Some of the Top Leisure Activities in China

Mahjong is popular among the elderly of China. (Image: via pixabay)

Though technology has made people spend most of their free time watching TV and browsing the Internet, activities like sports and such still continue to be popular. In the U.S., people spend their leisure time on activities like working out, gardening, jogging, and so on. In China, things are a bit different, as people engage in leisure activities that are linked to their culture and tradition.


For most of the elderly Chinese, this is their favorite activity. Mahjong is basically a gambling game, typically played by four players. Developed during the Qing Dynasty, it became a hit in China in the 20th century. The game is played using 144 tiles, with people with good memory at an advantage. Retirees often set up a table when free, call up their friends and leisurely play the game. It acts as a meeting center where local gossip is exchanged. While most games are played at home, some take the game out into open spaces, which usually attracts a crowd. A few homes also set up mahjong parlors and rent them to people who do not have adequate space in their homes.

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Ping pong and badminton

Of all the sports in China, ping pong and badminton are the most popular among the public. People usually set up ping pong tables in parks where anyone can come and play anytime they want. At peak times, the ping pong tables will be occupied by players of all ages. Since it is played in parks, the games attract quite a lot of attention and spectators gather around to cheer the players. This is one game where both young and old alike participate fiercely. Badminton is often avoided by older players since it requires a lot of quick running. Companies book courts so that their employees can de-stress when free. Anyone visiting China for the first time is almost guaranteed to see a few ping pong tables and badminton nets in the parks.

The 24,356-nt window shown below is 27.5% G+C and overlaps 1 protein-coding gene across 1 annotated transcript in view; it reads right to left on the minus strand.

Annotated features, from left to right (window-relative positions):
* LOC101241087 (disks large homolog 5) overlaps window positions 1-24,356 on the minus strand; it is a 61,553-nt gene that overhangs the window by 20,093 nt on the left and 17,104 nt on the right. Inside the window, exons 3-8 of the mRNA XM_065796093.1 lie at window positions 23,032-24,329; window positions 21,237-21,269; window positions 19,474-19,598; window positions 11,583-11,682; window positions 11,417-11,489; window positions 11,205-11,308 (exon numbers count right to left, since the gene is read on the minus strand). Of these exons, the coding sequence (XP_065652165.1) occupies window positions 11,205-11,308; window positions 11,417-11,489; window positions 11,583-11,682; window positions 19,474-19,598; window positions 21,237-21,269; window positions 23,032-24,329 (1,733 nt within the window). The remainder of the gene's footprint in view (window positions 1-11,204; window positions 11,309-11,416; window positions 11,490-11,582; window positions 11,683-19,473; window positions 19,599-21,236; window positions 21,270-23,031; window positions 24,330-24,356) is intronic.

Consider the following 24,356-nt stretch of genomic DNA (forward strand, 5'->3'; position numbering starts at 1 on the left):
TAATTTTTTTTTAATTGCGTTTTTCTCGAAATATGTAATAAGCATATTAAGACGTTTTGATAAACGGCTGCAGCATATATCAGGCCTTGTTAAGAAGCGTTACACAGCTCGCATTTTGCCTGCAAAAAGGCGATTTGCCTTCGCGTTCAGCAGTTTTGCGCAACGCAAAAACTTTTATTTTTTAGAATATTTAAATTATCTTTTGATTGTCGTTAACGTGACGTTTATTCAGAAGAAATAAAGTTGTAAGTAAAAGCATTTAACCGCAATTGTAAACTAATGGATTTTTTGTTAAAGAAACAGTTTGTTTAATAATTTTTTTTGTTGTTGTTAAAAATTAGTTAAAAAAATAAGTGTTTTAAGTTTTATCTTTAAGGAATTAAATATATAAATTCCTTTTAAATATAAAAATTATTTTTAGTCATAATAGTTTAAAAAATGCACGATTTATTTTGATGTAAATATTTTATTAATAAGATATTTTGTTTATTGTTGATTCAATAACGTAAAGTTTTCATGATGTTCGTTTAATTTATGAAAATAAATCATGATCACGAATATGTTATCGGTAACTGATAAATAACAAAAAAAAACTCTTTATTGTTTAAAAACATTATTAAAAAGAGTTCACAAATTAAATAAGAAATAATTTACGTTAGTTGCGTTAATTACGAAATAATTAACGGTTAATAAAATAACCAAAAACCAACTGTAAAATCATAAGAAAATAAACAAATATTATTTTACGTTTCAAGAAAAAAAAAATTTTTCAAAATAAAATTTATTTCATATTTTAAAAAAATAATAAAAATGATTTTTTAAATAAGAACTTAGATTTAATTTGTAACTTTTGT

Ping pong is the sport of choice for many Chinese people. (Image: pixabay / CC0 1.0)

Public dancing

Public dancing is actually a hip thing in China. You can find several middle-aged women just dancing together in parks and open areas. Though it started as a fitness activity, public dancing has become more of a fun, social thing. People are usually not good dancers and are often beginners with little knowledge of how to move to the music. But they do enjoy it a lot. And most people who watch public dancing eventually join the dancing for a few minutes or longer.


KTV is basically karaoke. The Chinese do not subscribe much to karaoke. Though both are similar to a large extent, there are some fundamental differences. Karaoke is typically enjoyed in a large gathering where many people are watching the performer. But KTV is often a very private thing, conducted in a small room with close friends. It is really popular with younger sections of society. Rejecting an invitation to participate in a KTV event is considered rude. KMT is often combined with drinks.

Rejecting a KTV invitation is seen as rude in China. (Image: pixabay / CC0 1.0)

A walk in the park

Strolling through the park is another favorite pastime of people. After all, it gives your body the necessary exercise it needs without having to exhaust yourself. Public parks will usually be filled with people in the mornings and late evenings. You will also find people engaged in tai chi and other similar activities.  

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